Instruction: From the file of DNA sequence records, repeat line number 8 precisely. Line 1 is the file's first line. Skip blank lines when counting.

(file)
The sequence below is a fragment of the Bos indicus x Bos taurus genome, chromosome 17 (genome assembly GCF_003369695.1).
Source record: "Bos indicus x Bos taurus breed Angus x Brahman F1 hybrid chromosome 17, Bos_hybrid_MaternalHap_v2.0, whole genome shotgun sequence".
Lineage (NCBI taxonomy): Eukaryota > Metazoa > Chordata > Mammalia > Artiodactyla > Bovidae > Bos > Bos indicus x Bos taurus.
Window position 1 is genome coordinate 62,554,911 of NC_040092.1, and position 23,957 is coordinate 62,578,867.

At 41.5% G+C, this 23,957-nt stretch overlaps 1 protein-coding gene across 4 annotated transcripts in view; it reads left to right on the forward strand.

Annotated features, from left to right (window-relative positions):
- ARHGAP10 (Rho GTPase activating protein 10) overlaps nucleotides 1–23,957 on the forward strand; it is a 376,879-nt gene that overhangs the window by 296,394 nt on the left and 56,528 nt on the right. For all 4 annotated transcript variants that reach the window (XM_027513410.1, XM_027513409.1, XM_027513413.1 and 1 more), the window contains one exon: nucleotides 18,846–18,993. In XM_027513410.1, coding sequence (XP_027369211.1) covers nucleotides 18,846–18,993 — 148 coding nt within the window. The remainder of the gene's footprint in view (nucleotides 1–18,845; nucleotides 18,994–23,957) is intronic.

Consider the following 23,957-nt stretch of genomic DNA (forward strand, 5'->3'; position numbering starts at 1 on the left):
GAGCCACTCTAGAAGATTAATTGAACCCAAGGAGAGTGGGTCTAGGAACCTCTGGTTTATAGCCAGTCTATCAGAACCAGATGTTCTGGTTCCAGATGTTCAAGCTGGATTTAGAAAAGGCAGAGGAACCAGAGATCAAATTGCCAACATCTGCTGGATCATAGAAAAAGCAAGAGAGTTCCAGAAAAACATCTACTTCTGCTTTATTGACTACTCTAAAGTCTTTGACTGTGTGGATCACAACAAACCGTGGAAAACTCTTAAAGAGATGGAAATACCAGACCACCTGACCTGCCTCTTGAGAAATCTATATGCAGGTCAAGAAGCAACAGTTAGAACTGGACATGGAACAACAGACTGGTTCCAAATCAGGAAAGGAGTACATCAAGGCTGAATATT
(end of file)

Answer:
Consider the following 23,957-nt stretch of genomic DNA (forward strand, 5'->3'; position numbering starts at 1 on the left):